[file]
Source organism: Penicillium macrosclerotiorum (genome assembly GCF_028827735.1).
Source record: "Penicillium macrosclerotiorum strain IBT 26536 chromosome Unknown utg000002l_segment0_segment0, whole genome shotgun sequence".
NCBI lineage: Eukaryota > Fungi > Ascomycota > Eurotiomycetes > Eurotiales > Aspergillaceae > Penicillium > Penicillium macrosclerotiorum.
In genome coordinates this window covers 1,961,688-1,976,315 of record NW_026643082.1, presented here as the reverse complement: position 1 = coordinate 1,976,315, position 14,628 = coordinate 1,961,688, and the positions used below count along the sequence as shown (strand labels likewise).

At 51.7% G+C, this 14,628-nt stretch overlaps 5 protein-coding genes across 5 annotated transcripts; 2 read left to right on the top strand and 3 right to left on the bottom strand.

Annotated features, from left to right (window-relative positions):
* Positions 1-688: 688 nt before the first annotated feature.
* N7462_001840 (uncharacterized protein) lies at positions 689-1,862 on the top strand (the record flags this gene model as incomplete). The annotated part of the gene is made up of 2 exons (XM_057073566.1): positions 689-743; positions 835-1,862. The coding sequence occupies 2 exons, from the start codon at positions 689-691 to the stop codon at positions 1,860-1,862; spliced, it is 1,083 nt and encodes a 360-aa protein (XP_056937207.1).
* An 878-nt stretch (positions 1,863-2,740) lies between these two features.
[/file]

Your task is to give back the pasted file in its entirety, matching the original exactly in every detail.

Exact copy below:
Source organism: Penicillium macrosclerotiorum (genome assembly GCF_028827735.1).
Source record: "Penicillium macrosclerotiorum strain IBT 26536 chromosome Unknown utg000002l_segment0_segment0, whole genome shotgun sequence".
NCBI lineage: Eukaryota > Fungi > Ascomycota > Eurotiomycetes > Eurotiales > Aspergillaceae > Penicillium > Penicillium macrosclerotiorum.
In genome coordinates this window covers 1,961,688-1,976,315 of record NW_026643082.1, presented here as the reverse complement: position 1 = coordinate 1,976,315, position 14,628 = coordinate 1,961,688, and the positions used below count along the sequence as shown (strand labels likewise).

At 51.7% G+C, this 14,628-nt stretch overlaps 5 protein-coding genes across 5 annotated transcripts; 2 read left to right on the top strand and 3 right to left on the bottom strand.

Annotated features, from left to right (window-relative positions):
* Positions 1-688: 688 nt before the first annotated feature.
* N7462_001840 (uncharacterized protein) lies at positions 689-1,862 on the top strand (the record flags this gene model as incomplete). The annotated part of the gene is made up of 2 exons (XM_057073566.1): positions 689-743; positions 835-1,862. The coding sequence occupies 2 exons, from the start codon at positions 689-691 to the stop codon at positions 1,860-1,862; spliced, it is 1,083 nt and encodes a 360-aa protein (XP_056937207.1).
* An 878-nt stretch (positions 1,863-2,740) lies between these two features.